“As placemaking was a new field for me, I joined the Association of Town and City Management (ATCM) Scotland Network so I could speak with and learn from others supporting high streets across the UK and Ireland. When the Scottish Chair stepped down, I was asked to take on the role and was later asked to become the Chair of the ATCM, the first female Chair in its history and perhaps in some way contributing to the strong and diverse board that ATCM has today.
“When I started with Perth & Kinross, the meetings were 80% male dominated. Over time, more women came into the placemaking industry. It’s vital that we have a good gender mix. Women contribute much of the spending on our high streets, and can offer a different view around what we want and need of our high streets. Like me, many people move into placemaking from other sectors like retail, but it is great to see that place management is becoming more recognised as a career in its own right. It is such a diverse job requiring a range of skills, like marketing, planning, policy and tourism.
“I’d met Colin Munro of Miconex at networking events whilst working in the higher education sector, and when Colin heard I was going to work at Perth & Kinross Council, he said there would be a pitch waiting for me for Mi Perthshire, which was Miconex’s focus at the time. One of my goals at Perth & Kinross was some type of gift voucher, and this is something Colin and I would discuss over coffee. Colin went away, did the research and worked out how to create a gift card specifically for towns and cities. We piloted the Perth Gift Card in Perth at Christmas 2015 and that’s when the Town & City Gift Card concept began.
“From my work with businesses in Perth, including my own brother who has a jewellery shop in the city, I could see the gift card concept would work because the benefit to businesses is so tangible. They see the gift cards come through the door, and through the till. After a time at Perth & Kinross Council, I felt I’d brought in all of the initiatives I wanted to, and it was time for someone fresh to come in with new ideas. As a family, we had the chance to move to Spain with my husband’s work so I took on consultancy and began working with Miconex. When covid hit, we asked ourselves ‘how can we be ready to support the high street’, and that’s what our focus has been.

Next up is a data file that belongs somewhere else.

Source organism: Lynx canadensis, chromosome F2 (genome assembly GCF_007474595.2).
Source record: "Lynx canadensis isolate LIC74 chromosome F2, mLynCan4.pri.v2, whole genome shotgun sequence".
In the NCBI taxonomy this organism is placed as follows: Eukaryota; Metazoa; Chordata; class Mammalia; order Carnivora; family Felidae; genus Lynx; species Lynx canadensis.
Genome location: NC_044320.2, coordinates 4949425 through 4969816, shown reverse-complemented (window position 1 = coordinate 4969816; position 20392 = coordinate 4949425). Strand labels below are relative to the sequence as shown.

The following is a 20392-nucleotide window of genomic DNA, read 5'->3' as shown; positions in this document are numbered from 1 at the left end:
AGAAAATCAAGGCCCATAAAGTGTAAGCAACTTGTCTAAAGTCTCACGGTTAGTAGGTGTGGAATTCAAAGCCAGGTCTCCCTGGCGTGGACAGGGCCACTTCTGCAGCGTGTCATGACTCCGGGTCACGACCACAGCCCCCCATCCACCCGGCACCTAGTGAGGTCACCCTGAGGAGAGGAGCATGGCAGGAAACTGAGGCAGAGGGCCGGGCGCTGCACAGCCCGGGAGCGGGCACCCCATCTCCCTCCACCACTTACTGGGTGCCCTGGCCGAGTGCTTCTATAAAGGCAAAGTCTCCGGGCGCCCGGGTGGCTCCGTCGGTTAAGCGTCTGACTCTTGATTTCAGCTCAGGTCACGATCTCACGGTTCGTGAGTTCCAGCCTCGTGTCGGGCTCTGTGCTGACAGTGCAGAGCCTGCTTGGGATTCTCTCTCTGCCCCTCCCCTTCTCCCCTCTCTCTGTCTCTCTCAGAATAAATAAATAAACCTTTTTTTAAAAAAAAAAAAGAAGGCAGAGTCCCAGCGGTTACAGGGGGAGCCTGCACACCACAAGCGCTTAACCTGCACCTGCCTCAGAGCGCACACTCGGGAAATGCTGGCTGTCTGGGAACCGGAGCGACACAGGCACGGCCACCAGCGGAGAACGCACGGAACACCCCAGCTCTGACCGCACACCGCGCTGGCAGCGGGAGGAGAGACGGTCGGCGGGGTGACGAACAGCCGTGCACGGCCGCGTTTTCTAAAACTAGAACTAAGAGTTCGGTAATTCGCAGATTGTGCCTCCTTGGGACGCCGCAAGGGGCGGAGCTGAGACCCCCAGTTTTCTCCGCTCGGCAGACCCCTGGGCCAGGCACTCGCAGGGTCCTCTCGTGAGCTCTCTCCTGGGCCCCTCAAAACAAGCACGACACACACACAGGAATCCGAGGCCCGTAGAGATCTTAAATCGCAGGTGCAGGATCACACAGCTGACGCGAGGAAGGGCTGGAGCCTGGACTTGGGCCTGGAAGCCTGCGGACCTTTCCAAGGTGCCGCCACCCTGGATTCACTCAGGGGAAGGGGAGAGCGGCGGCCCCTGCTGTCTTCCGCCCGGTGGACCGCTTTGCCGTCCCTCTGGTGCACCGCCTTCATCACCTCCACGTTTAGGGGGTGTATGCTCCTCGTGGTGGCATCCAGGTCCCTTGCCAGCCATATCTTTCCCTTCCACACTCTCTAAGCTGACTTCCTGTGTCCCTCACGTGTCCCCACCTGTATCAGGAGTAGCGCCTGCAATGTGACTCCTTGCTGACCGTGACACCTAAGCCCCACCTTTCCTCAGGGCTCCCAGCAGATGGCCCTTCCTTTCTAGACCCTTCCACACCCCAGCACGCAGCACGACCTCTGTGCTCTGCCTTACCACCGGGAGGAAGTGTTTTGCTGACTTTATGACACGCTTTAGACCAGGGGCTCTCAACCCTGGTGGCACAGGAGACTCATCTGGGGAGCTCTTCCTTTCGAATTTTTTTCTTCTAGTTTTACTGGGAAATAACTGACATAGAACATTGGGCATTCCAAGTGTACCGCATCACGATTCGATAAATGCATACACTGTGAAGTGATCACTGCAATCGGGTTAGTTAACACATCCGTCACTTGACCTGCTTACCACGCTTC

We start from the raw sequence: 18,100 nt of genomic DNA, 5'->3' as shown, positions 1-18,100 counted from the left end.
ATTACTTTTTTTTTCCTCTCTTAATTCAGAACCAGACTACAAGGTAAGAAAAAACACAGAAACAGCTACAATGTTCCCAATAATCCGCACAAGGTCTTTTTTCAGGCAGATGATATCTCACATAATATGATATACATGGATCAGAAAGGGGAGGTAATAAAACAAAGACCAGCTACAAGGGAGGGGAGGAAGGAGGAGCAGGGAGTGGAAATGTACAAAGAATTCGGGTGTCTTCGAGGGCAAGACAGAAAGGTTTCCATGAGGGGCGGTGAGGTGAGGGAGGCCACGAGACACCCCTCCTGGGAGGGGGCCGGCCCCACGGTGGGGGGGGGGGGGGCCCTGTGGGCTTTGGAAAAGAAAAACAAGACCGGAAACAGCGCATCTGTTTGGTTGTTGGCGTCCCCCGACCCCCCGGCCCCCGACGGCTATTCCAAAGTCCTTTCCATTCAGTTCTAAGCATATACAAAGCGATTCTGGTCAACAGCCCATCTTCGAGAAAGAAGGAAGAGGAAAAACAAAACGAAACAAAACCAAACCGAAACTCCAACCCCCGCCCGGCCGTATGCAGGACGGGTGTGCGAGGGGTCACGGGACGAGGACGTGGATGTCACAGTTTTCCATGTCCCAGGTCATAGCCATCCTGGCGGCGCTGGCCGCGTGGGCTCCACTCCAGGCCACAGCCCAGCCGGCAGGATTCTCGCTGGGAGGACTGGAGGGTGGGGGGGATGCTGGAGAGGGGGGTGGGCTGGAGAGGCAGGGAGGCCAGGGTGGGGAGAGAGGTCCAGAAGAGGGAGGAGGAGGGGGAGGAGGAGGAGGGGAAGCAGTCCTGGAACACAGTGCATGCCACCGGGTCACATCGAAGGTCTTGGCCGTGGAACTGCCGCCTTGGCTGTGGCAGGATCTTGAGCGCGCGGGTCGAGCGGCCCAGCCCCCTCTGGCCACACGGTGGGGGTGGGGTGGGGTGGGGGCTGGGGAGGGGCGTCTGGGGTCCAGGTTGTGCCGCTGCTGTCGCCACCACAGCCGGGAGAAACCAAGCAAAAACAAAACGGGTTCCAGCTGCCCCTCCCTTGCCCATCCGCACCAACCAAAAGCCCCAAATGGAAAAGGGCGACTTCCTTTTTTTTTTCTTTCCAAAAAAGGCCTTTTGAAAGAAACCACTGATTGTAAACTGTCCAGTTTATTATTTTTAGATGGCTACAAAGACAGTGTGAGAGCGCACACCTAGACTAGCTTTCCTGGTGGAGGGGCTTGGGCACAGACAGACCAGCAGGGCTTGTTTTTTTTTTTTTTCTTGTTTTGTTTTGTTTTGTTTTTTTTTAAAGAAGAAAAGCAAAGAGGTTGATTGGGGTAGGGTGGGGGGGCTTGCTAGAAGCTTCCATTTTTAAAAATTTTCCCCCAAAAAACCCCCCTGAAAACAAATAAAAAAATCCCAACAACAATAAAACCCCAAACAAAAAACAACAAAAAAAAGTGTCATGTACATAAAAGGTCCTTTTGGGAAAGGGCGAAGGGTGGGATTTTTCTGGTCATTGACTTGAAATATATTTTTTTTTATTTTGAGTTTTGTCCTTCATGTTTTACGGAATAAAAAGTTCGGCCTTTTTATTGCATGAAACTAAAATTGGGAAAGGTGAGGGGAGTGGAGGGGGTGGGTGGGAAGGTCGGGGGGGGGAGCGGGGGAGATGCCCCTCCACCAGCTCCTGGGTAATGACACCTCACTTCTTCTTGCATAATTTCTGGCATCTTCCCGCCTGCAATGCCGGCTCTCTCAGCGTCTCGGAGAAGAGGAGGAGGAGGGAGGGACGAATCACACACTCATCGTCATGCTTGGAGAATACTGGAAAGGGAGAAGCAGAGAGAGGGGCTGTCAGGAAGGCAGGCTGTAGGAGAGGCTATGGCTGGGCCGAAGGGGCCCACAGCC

“My role at Miconex has developed organically, initially as a consultant, to Client Success Director and now to Chief Operating Officer, working with clients across the UK, Ireland and North America and being involved in a range of exciting projects. When I talk to clients, the fact that I’ve lived in lots of different places, both in the UK and Europe, does help to give me a sense of that area and the particular challenges they face. I love seeing clients’ success, seeing how they develop their program and the big figures start to come in. What is interesting though, is that wherever in the world a client is based, the issues they are facing are the same. The really refreshing thing about working with Miconex is that we work as a team, not just a head office team, but with our wider clients, collaborating and celebrating success.
“I believe the concept of 20 minute neighbourhoods will become more fundamental in the future. People are far more aware of where their shopping comes from, and places need initiatives to make local shopping convenient and enjoyable. The demise of the identikit high street will make way for high streets that are community hubs, with diverse uses of space. I believe Miconex is ideally positioned to give each of the key towns and cities in the UK, and around the world, its own gift card program, giving customers a real, and local alternative to Amazon.”